Man and Culture as Ontological Root of Technology Adoption for African Development

  • Ajibola Moruph Surakat Olabisi Onabanjo University, Ago-Iwoye, Nigeria.


Advancement in the technological pursuits of man has really helped in pushing back the frontier of ignorance and enhancing deeper mastery of man's environment. There is a pushing down of those barriers that hitherto dogged human's socio-economic existence. A fundamental thrust of this paper shows that man and cultural experience cannot be ruled out of those cacophonies of factors that could shape the development of a nation. Ontologically, this paper opines that a sound philosophy of technological development must take root from the situation and cultural experience of the people, inextricably connecting both together. Therefore, the paper examines the ontological interpretation of man in Africa with emphasis drawn from Yoruba theory of human nature. This is pitched against the vibrant culture of development. The implication of a technicistic view of development is stated vis-a-vis the nature of man. The paper posits that African culture must be the primal point in the search of answers to the problem of development in the continent; this can then be harmonized with the global trend on terms defined by the people's situation and continuation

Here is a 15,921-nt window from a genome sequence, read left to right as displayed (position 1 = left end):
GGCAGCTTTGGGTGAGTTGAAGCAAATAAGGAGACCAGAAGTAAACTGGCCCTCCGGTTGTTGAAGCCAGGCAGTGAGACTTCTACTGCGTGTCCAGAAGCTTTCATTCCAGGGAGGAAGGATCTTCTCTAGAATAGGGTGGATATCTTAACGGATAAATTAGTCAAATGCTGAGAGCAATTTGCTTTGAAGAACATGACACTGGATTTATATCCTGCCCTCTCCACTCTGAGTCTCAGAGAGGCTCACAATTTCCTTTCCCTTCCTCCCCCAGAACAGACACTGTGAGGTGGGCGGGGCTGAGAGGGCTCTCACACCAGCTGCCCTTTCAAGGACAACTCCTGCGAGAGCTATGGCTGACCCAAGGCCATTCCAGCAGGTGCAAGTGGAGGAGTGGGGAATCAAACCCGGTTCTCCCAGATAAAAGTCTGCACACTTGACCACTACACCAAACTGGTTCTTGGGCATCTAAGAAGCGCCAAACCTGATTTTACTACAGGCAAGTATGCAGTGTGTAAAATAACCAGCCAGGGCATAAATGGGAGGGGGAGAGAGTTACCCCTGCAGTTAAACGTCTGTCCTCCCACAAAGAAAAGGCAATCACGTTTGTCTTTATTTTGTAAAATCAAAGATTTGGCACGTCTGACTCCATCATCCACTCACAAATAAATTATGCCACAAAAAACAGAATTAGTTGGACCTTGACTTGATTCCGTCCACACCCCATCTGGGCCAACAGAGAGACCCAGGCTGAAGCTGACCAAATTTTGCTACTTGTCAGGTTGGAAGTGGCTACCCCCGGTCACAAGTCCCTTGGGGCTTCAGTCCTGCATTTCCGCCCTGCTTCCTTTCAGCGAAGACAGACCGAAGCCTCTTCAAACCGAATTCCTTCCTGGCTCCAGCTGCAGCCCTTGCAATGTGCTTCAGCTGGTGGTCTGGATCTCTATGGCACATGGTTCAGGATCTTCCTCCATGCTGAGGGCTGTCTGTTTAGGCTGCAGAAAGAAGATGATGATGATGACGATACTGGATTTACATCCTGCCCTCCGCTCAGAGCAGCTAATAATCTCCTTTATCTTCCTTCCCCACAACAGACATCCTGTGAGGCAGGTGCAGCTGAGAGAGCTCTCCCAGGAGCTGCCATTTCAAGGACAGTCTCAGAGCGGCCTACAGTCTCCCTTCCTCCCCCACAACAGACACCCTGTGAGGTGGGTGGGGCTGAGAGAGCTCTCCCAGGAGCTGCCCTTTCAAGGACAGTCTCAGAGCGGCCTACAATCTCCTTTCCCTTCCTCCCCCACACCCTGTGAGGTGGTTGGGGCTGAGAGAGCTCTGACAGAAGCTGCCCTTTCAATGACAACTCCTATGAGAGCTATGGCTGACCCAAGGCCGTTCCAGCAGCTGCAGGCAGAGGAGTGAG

Keywords: Ontology, Technology, Science, Culture , Development.

How to Cite
SURAKAT, Ajibola Moruph. Man and Culture as Ontological Root of Technology Adoption for African Development. KIU Journal of Humanities, [S.l.], v. 6, n. 1, p. 213-217, apr. 2021. ISSN 2522-2821. Available at: <>. Date accessed: 20 jan. 2022.